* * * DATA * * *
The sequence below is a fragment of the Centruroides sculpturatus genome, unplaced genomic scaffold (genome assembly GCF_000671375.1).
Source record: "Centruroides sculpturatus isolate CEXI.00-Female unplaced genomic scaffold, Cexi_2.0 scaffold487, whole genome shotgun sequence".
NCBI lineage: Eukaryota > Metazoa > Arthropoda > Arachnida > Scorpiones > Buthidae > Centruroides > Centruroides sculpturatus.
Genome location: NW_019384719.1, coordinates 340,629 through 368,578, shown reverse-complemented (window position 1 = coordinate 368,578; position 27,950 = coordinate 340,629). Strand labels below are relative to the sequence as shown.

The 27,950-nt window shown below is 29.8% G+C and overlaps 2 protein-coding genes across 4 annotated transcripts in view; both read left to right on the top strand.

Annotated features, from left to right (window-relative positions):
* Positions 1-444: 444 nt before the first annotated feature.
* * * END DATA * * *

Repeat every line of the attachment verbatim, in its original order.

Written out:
The sequence below is a fragment of the Centruroides sculpturatus genome, unplaced genomic scaffold (genome assembly GCF_000671375.1).
Source record: "Centruroides sculpturatus isolate CEXI.00-Female unplaced genomic scaffold, Cexi_2.0 scaffold487, whole genome shotgun sequence".
NCBI lineage: Eukaryota > Metazoa > Arthropoda > Arachnida > Scorpiones > Buthidae > Centruroides > Centruroides sculpturatus.
Genome location: NW_019384719.1, coordinates 340,629 through 368,578, shown reverse-complemented (window position 1 = coordinate 368,578; position 27,950 = coordinate 340,629). Strand labels below are relative to the sequence as shown.

The 27,950-nt window shown below is 29.8% G+C and overlaps 2 protein-coding genes across 4 annotated transcripts in view; both read left to right on the top strand.

Annotated features, from left to right (window-relative positions):
* Positions 1-444: 444 nt before the first annotated feature.